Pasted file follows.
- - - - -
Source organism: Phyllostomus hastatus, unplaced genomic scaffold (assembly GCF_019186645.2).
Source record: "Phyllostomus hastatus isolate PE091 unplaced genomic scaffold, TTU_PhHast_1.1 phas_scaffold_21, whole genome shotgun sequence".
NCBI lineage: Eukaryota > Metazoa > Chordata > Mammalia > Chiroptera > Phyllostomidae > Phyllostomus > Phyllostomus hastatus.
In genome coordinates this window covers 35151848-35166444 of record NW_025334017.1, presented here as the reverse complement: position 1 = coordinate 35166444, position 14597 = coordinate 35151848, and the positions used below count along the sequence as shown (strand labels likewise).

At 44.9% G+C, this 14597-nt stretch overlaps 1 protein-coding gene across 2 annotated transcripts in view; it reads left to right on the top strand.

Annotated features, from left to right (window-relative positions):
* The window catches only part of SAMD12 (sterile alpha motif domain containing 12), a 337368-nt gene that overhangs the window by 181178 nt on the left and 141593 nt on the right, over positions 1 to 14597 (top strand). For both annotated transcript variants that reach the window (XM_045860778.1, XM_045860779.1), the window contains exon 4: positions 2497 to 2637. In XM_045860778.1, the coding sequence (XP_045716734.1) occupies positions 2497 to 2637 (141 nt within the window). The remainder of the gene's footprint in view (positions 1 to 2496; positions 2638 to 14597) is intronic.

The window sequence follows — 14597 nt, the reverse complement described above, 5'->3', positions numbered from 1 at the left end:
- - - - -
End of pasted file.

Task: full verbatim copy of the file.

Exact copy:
Source organism: Phyllostomus hastatus, unplaced genomic scaffold (assembly GCF_019186645.2).
Source record: "Phyllostomus hastatus isolate PE091 unplaced genomic scaffold, TTU_PhHast_1.1 phas_scaffold_21, whole genome shotgun sequence".
NCBI lineage: Eukaryota > Metazoa > Chordata > Mammalia > Chiroptera > Phyllostomidae > Phyllostomus > Phyllostomus hastatus.
In genome coordinates this window covers 35151848-35166444 of record NW_025334017.1, presented here as the reverse complement: position 1 = coordinate 35166444, position 14597 = coordinate 35151848, and the positions used below count along the sequence as shown (strand labels likewise).

At 44.9% G+C, this 14597-nt stretch overlaps 1 protein-coding gene across 2 annotated transcripts in view; it reads left to right on the top strand.

Annotated features, from left to right (window-relative positions):
* The window catches only part of SAMD12 (sterile alpha motif domain containing 12), a 337368-nt gene that overhangs the window by 181178 nt on the left and 141593 nt on the right, over positions 1 to 14597 (top strand). For both annotated transcript variants that reach the window (XM_045860778.1, XM_045860779.1), the window contains exon 4: positions 2497 to 2637. In XM_045860778.1, the coding sequence (XP_045716734.1) occupies positions 2497 to 2637 (141 nt within the window). The remainder of the gene's footprint in view (positions 1 to 2496; positions 2638 to 14597) is intronic.

The window sequence follows — 14597 nt, the reverse complement described above, 5'->3', positions numbered from 1 at the left end: